Skills and Examples for Non-Locomotor Movements

You’re probably aware that not all exercises have the same effect. There is a distinction between non-locomotor and locomotor movements, for example. The former is especially important for youngsters to develop because these abilities are applicable to a wide range of everyday activities and recreational activities. Non-locomotor skills, on the other hand, are critical for older persons who want to stay physically active and independent.

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Non-Locomotor Movements: What Are They?

The simplest definition? A non-locomotor movement is one that does not require the body to move; in other words, it can be accomplished while remaining in the same location. Bending, twisting, and stretching are some examples. Locomotor skills, on the other hand, are long-distance movements like running, walking, and leaping. A locomotor movement occurs when you finish a movement in a different location than where you started. It’s non-locomotor if you’re in the same place after completing the movement.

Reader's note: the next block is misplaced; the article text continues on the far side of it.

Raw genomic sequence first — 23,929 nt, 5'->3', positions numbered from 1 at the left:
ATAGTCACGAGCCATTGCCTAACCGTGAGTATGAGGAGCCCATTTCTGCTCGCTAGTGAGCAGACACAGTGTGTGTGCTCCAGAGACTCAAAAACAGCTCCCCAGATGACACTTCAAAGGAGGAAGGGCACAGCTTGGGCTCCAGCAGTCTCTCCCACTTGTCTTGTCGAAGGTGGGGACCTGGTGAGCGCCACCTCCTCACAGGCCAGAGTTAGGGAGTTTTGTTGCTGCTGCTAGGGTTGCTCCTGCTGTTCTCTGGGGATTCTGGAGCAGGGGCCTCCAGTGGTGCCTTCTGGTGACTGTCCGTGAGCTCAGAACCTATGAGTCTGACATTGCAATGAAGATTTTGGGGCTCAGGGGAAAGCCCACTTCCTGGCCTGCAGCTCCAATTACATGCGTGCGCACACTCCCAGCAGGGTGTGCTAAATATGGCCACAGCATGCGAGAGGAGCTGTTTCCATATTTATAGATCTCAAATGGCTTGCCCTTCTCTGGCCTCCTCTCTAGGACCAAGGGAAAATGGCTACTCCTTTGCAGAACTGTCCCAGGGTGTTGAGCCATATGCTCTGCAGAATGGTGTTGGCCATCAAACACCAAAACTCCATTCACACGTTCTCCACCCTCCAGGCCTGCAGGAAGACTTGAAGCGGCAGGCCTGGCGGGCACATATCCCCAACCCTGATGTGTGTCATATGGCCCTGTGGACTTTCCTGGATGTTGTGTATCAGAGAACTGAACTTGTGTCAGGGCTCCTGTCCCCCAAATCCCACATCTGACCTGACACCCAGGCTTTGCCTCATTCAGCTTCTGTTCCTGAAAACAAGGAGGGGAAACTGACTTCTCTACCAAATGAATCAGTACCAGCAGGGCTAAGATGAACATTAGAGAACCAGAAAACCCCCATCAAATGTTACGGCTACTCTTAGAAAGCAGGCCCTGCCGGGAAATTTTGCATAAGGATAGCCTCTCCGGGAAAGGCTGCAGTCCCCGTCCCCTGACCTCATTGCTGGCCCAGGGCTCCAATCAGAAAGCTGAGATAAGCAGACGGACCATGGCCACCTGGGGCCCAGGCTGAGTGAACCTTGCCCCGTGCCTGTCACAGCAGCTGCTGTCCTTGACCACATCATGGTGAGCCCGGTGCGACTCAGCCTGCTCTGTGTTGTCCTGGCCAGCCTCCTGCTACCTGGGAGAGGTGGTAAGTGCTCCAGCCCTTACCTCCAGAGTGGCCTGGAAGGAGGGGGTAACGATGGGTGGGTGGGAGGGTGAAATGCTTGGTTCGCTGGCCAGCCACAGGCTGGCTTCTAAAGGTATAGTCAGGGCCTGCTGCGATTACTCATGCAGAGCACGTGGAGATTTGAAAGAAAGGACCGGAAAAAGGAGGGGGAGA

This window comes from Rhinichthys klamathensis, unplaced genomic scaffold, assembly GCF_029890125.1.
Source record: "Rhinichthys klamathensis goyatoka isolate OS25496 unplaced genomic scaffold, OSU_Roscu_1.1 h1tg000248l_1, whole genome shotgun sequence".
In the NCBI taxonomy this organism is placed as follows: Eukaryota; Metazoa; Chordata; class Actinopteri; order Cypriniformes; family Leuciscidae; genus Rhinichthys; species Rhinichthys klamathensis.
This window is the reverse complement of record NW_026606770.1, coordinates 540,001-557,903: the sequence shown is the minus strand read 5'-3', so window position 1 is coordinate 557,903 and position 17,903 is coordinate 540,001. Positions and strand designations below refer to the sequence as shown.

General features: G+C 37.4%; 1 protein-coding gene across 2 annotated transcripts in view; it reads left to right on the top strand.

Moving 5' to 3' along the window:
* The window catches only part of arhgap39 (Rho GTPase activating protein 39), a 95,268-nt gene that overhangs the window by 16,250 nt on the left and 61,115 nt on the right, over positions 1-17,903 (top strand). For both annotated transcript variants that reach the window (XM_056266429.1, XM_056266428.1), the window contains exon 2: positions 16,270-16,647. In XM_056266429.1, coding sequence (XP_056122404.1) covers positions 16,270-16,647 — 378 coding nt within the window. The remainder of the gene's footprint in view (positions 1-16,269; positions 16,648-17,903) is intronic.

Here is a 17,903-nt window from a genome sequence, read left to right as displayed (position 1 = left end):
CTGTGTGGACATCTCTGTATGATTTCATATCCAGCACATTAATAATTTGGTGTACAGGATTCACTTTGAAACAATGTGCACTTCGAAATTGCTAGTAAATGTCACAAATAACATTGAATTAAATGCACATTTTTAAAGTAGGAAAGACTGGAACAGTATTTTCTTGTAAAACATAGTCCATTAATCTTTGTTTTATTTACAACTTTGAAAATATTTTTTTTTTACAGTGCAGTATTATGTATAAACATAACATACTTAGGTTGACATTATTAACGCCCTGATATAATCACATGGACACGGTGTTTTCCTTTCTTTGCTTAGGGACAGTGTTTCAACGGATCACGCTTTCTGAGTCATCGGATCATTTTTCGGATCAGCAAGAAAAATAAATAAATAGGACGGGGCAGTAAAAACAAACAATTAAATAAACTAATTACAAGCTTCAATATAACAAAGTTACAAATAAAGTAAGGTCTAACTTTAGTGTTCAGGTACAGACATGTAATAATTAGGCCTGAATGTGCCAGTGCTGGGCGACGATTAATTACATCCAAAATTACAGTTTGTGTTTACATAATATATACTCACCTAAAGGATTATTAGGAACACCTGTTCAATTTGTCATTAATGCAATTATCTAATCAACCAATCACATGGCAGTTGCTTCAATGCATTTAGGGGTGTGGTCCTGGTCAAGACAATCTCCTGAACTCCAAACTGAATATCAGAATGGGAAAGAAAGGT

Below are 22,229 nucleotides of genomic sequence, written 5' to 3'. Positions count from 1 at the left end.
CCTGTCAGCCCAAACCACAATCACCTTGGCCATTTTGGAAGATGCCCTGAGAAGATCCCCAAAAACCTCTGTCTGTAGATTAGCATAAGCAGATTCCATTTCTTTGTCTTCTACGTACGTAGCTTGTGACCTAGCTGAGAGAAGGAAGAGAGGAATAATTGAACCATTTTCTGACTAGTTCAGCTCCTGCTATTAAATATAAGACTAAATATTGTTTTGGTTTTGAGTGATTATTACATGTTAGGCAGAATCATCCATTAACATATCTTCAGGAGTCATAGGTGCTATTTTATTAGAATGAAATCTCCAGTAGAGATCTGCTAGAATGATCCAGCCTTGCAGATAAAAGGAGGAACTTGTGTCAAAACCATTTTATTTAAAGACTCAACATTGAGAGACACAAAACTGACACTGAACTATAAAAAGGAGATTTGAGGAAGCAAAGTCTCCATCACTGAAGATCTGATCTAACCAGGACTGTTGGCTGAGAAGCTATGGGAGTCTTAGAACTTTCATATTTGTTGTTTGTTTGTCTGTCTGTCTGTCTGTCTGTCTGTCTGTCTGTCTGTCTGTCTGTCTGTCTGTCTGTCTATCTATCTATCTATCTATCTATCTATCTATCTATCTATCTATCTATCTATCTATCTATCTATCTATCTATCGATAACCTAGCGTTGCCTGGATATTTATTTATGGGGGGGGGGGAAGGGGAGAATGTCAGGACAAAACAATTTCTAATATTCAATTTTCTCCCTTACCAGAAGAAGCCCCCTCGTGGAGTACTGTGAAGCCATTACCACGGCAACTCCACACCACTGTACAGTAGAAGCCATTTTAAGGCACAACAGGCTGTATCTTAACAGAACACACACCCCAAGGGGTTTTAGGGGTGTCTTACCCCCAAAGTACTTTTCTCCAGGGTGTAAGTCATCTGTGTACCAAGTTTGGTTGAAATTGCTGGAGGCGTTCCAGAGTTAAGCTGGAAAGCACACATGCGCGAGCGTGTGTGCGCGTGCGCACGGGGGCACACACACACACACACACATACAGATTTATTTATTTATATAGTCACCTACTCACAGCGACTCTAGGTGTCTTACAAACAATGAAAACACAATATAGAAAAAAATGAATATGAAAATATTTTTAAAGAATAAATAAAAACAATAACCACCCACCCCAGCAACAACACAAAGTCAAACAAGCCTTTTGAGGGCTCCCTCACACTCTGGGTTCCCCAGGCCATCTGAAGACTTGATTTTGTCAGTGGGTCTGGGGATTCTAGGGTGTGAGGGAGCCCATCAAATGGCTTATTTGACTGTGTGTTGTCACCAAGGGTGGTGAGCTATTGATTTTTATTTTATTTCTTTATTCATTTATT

Non-locomotor abilities “provide the basis of recreational physical activity, specialised sports, or games, and influence activity preference, self-concept, and future physical competence,” according to Dr. Shannon S.D. Bredin of the University of British Columbia. That is, they can aid enhance balance and flexibility while also serving as a solid foundation for a wide range of activities, from dance and martial arts to track and gymnastics.

Non-locomotor skills, as previously indicated, can be a terrific way for children to learn how to regulate their body at a young age. Non-locomotor motions can also aid in the development of spatial awareness skills in people of all ages.

Elementary School Children’s Non-Locomotor Skills

Children who practise — and finally master — various non-locomotor abilities from a young age are more likely to remain active as they develop, according to Dr. Bredin. They’ll have the skills they need to flourish in sports and recreational activities if they develop skills like balance, flexibility, and body awareness early on.

Misha Khatri
Misha Khatri is an emeritus professor in the University of Notre Dame's Department of Chemistry and Biochemistry. He graduated from Northern Illinois University with a BSc in Chemistry and Mathematics and a PhD in Physical Analytical Chemistry from the University of Utah.


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